Michael Twitty’s Juneteenth peach barbecue sauce recipe – the forward

Shabbat falls on June 19 of this year, coinciding with Juneteenth, a holiday that celebrates the liberation of American slaves and the end of slavery. I have chosen to celebrate both holidays this year and I encourage you to do so too. Tema Smith argues that American Jews should celebrate June 17 every year, and this year, with all of its pain, struggle, heartbreak, and potential for change, is definitely the time to begin. Shabbat is a time of celebration, but also of reflection and study. Juneteenth Shabbat gives us the opportunity to learn and fight the legacy of slavery in America.

Have you never celebrated June 10? Me niether. That’s why I became a food historian, chef and author Michael Twitty. Michael twitty is a James Beard Award winner who wrote The Cooking Gene: A Journey through African American Culinary History in the Old South.

Michael explored slavery and food in depth, including spending a day picking cotton in Virginia and cook traditional recipes in period clothing, to better understand and bring to life the experience of slaves. He is currently working on his second book, Kosher Soul, which will explore the intersection between Jewish and African American cuisines.

I wanted to celebrate Juneteenth in a way that fully honors and respects this story, and Michael provided me with a recipe and a little bit of history.

Red foods are an important Juneteenth tradition, a symbol of perseverance dating back to the West African ancestors of American slaves. Red soda, hibiscus tea and punch, watermelon, strawberries and red velvet cake are often in the spotlight. BBQ and BBQ sauce, peaches and sweet potatoes are also traditional.

This week, I’m going to cook Michael Twitty’s peach barbecue sauce, spread it over the chicken thighs, and grill it over charcoal. I will accompany it with a salad of red cabbage in vinegar, sweet potatoes and iced tea with hibiscus. For dessert we will have red velvet cupcakes with coconut whipped cream. As we celebrate Shabbat, we will also be celebrating the liberation of American slaves. You can read more about Michael Twitty’s thoughts on Juneteenth through his interview with The Forward this week.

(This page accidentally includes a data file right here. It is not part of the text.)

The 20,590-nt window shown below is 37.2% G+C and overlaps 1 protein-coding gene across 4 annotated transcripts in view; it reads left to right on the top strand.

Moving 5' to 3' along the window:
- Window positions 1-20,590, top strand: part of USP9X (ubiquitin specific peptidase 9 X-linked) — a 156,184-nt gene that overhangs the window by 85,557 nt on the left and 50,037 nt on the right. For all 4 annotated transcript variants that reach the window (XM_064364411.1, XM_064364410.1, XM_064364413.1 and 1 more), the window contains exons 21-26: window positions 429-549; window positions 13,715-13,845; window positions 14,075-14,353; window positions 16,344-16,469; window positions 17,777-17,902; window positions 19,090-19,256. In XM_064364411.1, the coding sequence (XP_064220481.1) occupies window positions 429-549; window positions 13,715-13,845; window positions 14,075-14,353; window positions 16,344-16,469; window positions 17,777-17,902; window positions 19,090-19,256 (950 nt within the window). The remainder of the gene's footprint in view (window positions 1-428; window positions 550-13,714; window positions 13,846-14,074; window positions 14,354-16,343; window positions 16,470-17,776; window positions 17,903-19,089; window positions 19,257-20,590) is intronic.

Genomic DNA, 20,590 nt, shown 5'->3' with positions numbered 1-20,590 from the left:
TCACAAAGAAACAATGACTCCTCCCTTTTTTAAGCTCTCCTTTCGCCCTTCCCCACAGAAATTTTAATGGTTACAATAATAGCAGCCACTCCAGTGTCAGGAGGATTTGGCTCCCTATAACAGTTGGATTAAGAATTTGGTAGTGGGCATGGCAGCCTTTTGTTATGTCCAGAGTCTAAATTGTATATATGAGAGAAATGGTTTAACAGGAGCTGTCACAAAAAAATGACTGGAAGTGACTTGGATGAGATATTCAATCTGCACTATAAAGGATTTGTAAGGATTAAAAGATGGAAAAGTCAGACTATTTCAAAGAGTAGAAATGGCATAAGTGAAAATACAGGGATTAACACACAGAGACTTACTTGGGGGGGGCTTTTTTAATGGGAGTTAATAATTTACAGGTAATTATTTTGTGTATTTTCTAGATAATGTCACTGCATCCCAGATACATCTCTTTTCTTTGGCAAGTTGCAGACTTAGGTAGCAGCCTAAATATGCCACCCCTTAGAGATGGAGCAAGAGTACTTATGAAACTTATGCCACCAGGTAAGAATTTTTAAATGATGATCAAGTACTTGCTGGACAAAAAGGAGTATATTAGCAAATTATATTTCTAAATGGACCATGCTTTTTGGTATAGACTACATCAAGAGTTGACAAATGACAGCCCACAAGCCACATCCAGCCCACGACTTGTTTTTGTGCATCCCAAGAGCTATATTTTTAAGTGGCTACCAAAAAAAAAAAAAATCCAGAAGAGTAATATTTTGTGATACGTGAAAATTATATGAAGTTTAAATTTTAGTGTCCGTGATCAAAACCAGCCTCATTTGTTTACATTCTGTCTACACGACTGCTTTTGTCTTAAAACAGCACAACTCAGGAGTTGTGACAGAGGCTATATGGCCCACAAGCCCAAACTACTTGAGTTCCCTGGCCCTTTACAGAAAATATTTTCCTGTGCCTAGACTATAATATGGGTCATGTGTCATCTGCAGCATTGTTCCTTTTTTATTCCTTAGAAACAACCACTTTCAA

The Jews are fighting. This is what we are ordered to do. This is what we do best. Jacob wrestled with the angel. Scholars struggle with our texts. We are all struggling to know how to be good people, good Jews. This Shabbat we must fight against slavery. We need to fight the history of American racism and the ways in which we have sometimes benefited from white supremacist structures, even in the face of anti-Semitism. We have to ask ourselves how a place that has been a refuge for so many American Jews, a place we have fled, is also a place where millions of people lived in chains.

When Americans talk about African American history, we only mean the victories. We want to jump to the end and applaud the times when injustice is overcome because it validates great American history. It’s celebrating the fact that we are a nation that ended slavery – but never acknowledging that we are the ones who bought, sold and brutalized millions of people for economic gain.

Juneteenth Shabbat is an opportunity to celebrate liberation and community and a chance to ground ourselves in the root causes of injustice. This is a time when we can look at this current uprising against racism and force ourselves to examine the system of slavery, and how its legacy continues in every case of police brutality, every case of discrimination.